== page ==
How Out-of-State Convictions for DUI Can be Used in a California DUI Case
By now, you’re probably aware of California’s drinking and driving laws. Vehicle Code 23152 (a) prohibits driving a vehicle when a person is under the influence of any alcoholic beverage, while Section 23152 (b) stipulates that it is illegal for a person who has a blood alcohol concentration (BAC) of 0.08 percent or higher to drive a vehicle. If you’re a driver found in violation of these two laws, you will likely suffer consequences that go far beyond legal costs and your state borders.
Out-of-state drivers and California DUI Laws
When a California resident is caught having violated the DUI laws, the arresting officer seizes their driver’s license and replaces it with a temporary document which will expire in 30 days. For an out-of-state driver, the officer will give him or her notice to the effect that his/her privilege to drive in California will be suspended in 30 days.
Upon seizure of the license or notification of suspension of the privilege to drive, the California Department of Motor Vehicle (DMV) is notified. The DUI defendant has ten days from the date of arrest to challenge that suspension. In order to challenge the same, your or your DUI defense attorney should request a California DMV hearing. After the hearing is requested, the license or driving privilege suspension is postponed awaiting the outcome of the hearing.
Out-of-state convictions, Interstate Driver’s License Compact, and a California DUI case
California is among the members of the Interstate Driver’s License Compact (DLC), which is an agreement between the member states to disclose information about driver violations, including DUI convictions. This agreement requires member states to report driving convictions to the state where the driver holds a driver’s license.
Consequently, the defendant’s home state will likely take its own action against his/her driver’s license if he/she is arrested for a California DUI violation. The severity of the action will vary depending on the state in which the defendant lives:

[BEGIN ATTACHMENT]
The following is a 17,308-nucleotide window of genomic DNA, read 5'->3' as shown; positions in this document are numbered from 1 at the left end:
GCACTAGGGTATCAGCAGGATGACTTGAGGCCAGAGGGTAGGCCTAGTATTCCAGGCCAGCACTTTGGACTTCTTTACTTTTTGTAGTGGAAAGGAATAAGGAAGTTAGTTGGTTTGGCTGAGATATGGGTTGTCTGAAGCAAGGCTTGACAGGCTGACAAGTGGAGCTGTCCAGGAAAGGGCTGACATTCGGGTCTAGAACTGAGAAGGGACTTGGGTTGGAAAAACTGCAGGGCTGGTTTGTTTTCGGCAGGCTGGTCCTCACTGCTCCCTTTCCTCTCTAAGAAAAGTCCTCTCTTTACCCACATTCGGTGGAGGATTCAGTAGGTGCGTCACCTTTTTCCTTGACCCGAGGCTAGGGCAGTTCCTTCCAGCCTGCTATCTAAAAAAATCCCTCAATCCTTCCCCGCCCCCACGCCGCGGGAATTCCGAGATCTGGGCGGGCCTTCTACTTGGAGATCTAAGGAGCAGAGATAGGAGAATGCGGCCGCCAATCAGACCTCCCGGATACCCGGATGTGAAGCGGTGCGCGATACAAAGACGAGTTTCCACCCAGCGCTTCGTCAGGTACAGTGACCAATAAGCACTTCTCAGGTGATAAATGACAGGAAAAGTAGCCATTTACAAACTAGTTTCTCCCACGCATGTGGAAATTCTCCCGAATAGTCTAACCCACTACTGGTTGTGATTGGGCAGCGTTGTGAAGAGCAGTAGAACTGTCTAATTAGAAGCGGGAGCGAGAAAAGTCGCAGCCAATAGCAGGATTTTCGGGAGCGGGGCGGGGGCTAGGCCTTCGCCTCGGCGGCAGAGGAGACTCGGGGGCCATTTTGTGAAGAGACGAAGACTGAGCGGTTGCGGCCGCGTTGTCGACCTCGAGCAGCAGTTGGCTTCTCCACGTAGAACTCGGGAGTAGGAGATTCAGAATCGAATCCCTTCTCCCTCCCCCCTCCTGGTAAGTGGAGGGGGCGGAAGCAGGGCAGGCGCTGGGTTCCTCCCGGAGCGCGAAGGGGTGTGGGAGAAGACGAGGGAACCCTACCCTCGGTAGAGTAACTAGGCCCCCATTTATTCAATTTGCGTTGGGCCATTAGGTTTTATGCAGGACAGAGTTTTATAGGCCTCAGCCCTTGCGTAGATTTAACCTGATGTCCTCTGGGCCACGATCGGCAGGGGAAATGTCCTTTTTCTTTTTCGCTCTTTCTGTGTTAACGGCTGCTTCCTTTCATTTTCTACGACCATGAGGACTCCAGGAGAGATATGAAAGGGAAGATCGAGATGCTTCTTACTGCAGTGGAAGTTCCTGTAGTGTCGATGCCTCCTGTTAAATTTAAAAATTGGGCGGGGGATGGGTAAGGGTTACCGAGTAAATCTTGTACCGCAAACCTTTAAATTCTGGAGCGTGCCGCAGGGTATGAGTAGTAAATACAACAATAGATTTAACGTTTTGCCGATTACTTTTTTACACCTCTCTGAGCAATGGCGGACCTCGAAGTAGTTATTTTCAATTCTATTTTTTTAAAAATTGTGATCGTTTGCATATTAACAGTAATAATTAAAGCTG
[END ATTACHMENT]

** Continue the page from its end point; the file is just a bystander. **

- Some states will take action if the California DMV suspends your license
- Other states will only act if you suffer a criminal conviction
- In other states, you will face DMV penalties at home as if you had been convicted of the DUI there
- In some, you may only be penalized if your home state has similar DUI statutes as California
Where your home state takes action against your driver’s license, that action can only be remedied upon fulfilling your California DUI obligations and probation requirements imposed by the court, such as paying fines and completing California DUI School.
In most cases where a California resident has an out-of-state DUI conviction on record, it will be treated as a DUI on the driver’s record to the same extent as if it had occurred in California.
In California, an out-of-state DUI conviction ought to meet the equivalency test such that the out-of-state conviction would be a DUI violation in California. The equivalency test necessitates that the out-of-state violation be substantially similar in nature to the equivalent law in California as outlined in Section 15023 (c) of the Vehicle Code.
For members of the DLC, when an out-of-state driver is arrested, the arrest is immediately reported to the California DMV. Generally, out-of-state DUI convictions will affect the driver’s privilege to drive in California. If you need to contest your California charges, you need to do a couple of things, including retaining a California defense attorney. We highlighted the steps involved in our “DUI in California with an Out-of-State license?” article.
Non-DLC members and a California DUI case
Georgia, Massachusetts, Michigan, Tennessee, Wisconsin are the non-member states of the Interstate Driver’s License Compact. When visiting a different state and arrested for DUI, the initial arrest proceeds under that state’s laws.
The severity of the suspension
The length of the suspension varies subject to the number of DUI convictions one has suffered previously. A first-time California DUI attracts a four months suspension. This is sometimes converted to a restricted license after the first thirty days to allow the defendant to drive to and from work and DUI school. The California DMV can allow a defendant to drive if they install a certified ignition interlock device in his/her car, as stated in the Vehicle Code.
If you have an out-of-state conviction on your record for a DUI and plan to drive around in California, you should consult with a DUI attorney in that state. An A-class criminal defense attorney by your side can help you comply with DMV requirements and defend you through possible California DUI cases. Criminal Defense Heroes. P.C. has exceptional experience in dealing with post-conviction issues.
We represent clients across Greater Los Angeles and the South Bay Area, including Torrance, Long Beach, El Segundo, and San Pedro. Our skilled team of California criminal defense lawyers is available to help you no matter where you are. Contact the Criminal Defense Heroes. P.C. at (323)-529-3660, and we’ll get you started on your new life in California.